In 2005 Nike’s Jordan Brand began it’s trend of creating hybrid sneakers based on the features of some of it’s top silhouettes. It’s a love/hate practice depending upon who you talk to. Dub Zero, Spizike, Six Rings, and lest we forget the Air Force Fusions.
In the mid ’80s Nike Basketball did a lot of experimentation with its primary hoop silhouettes. Essentially it dealt with adjusting the uppers and using different mid and outsoles.
The Air Jordan I is, and perhaps will always be, the most recognizable basketball shoe ever. It sparked a revolution not only because of the player who wore it, but also because of its unconventional colors in contrast with prior basketball shoes.
The original Air Jordan, the general release, is seen below in its most popular colorway.
Michael Jordan wore this silhouette primarily, however Nike’s continuing mission of creating footwear “Engineered to the exact specifications of championship athletes.” allowed Air Jordan to be its game day guinea pig. “Where can we better the upper?” “How can we improve the midsole?” “How will new materials hold up to the rigors of the game?”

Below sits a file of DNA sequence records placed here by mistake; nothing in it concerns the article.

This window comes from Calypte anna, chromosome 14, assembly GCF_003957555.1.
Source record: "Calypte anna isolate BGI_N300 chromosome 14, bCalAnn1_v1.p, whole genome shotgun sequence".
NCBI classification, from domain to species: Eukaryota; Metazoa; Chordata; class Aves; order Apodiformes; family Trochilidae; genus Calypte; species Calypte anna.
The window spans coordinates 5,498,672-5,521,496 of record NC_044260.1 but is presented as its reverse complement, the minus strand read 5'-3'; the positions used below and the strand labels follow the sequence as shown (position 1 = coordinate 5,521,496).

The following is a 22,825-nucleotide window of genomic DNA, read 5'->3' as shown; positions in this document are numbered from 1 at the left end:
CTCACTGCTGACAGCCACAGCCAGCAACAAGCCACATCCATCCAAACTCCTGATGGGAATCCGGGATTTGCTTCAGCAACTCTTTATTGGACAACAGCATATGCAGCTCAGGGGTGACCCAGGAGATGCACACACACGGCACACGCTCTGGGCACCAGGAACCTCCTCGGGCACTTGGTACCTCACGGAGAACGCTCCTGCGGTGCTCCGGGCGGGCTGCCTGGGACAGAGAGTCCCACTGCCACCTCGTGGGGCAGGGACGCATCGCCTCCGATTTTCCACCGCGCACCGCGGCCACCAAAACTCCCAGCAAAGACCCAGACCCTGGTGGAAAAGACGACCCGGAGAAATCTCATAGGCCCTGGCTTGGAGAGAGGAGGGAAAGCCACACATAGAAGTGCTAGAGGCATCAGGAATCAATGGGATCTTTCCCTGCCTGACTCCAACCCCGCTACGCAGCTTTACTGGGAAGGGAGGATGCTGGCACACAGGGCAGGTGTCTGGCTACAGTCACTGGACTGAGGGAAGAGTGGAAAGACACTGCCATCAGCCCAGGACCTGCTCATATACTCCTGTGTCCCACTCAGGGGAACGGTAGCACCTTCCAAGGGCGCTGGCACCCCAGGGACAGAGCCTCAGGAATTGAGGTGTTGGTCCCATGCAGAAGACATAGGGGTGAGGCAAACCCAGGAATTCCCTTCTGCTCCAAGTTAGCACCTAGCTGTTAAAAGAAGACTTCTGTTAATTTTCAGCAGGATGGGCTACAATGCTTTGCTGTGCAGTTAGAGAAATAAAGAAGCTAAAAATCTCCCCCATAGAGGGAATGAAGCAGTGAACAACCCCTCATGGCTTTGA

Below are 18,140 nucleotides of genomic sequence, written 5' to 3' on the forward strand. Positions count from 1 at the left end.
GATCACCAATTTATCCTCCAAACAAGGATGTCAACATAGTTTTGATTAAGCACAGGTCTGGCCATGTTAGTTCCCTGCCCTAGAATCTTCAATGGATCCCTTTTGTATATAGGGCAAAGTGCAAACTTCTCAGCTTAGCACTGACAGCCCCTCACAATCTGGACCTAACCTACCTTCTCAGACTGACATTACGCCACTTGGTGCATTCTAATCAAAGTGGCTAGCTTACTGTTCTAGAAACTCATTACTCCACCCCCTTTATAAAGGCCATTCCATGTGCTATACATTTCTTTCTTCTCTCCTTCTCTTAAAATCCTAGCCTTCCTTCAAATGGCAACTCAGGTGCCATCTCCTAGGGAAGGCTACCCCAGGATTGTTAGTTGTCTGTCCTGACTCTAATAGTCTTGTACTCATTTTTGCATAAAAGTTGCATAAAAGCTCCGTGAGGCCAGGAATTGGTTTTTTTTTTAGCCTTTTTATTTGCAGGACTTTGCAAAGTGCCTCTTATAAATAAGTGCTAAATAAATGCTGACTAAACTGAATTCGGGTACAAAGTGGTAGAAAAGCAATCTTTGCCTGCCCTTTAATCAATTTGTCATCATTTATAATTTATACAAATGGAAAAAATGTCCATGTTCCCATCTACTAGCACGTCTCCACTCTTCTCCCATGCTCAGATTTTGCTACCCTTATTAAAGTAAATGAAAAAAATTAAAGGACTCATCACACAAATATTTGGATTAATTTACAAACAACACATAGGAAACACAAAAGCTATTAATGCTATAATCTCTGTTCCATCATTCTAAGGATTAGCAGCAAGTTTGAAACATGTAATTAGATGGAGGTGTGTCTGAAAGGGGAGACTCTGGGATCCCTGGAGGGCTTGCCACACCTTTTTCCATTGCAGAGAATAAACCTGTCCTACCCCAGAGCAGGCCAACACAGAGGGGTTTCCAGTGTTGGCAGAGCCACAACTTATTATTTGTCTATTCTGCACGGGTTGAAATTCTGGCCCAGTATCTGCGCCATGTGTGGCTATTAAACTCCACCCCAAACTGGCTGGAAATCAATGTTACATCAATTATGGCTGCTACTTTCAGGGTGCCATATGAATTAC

The Air Jordan I tried using the midsole of the Nike Dunk, seen below, however they incorporated Air into the player exclusive.
Perhaps the greatest Air Jordan I hybrid uses the midsole of the Air Jordan II. This hybrid offers a complete midsole change to polyurethane, as well as the winged logo labeling.
It was this change, or hybrid, which made the most impact on Air Jordans moving forward as this indeed became the midsole used for the Air Jordan II.
words by Todd Krevanchi (@krvanch)